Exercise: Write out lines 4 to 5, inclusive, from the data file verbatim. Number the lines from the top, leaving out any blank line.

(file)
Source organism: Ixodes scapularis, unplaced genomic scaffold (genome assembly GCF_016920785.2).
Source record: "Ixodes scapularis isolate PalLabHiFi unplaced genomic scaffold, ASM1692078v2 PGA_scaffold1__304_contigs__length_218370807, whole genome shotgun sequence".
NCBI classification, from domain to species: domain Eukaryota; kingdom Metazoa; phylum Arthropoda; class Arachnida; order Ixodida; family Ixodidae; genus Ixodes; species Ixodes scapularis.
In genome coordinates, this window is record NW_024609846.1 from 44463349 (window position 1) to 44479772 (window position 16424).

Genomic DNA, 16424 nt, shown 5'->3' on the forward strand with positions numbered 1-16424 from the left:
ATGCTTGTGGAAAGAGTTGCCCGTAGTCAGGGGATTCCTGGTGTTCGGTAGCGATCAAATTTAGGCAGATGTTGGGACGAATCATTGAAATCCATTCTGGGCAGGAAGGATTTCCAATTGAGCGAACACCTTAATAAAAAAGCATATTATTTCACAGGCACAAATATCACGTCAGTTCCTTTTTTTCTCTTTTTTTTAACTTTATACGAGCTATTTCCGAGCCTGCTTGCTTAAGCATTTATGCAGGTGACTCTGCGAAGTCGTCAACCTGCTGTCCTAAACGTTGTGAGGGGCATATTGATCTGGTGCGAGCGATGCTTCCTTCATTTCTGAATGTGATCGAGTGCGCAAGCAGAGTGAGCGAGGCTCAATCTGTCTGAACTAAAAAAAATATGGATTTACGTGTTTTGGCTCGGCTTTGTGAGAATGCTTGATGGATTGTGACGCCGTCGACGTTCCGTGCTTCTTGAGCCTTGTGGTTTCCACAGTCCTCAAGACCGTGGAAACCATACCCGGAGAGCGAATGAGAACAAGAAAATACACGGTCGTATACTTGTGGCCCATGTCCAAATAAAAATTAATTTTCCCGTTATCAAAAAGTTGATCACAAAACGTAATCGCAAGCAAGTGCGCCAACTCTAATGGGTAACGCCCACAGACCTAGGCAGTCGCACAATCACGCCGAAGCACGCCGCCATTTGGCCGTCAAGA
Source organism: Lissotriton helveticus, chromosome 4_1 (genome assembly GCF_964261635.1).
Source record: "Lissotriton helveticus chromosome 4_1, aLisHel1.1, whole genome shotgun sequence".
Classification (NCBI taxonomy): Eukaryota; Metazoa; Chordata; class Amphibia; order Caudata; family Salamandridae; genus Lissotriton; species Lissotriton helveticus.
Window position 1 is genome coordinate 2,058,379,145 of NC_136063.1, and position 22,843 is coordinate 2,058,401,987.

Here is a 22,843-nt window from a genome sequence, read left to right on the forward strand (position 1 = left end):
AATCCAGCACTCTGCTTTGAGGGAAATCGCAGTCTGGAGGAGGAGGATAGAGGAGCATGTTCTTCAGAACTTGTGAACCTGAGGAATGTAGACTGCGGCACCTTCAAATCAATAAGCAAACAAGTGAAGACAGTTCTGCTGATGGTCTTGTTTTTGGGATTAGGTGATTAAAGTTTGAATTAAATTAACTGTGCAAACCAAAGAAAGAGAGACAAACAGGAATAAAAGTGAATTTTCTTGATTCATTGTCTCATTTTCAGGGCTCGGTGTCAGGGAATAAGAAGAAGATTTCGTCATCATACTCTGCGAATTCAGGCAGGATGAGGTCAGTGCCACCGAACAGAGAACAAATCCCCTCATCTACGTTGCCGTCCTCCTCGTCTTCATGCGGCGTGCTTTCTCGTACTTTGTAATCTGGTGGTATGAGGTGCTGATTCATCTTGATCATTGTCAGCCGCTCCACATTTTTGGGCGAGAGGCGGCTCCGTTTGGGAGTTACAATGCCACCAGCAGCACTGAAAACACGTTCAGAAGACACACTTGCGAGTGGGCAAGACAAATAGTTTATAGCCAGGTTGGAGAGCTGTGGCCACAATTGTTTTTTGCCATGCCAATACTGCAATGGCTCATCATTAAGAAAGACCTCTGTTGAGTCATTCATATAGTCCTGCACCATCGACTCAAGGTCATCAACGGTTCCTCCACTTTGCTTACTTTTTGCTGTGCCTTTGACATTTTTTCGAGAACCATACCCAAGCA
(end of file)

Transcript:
In genome coordinates, this window is record NW_024609846.1 from 44463349 (window position 1) to 44479772 (window position 16424).

Genomic DNA, 16424 nt, shown 5'->3' on the forward strand with positions numbered 1-16424 from the left: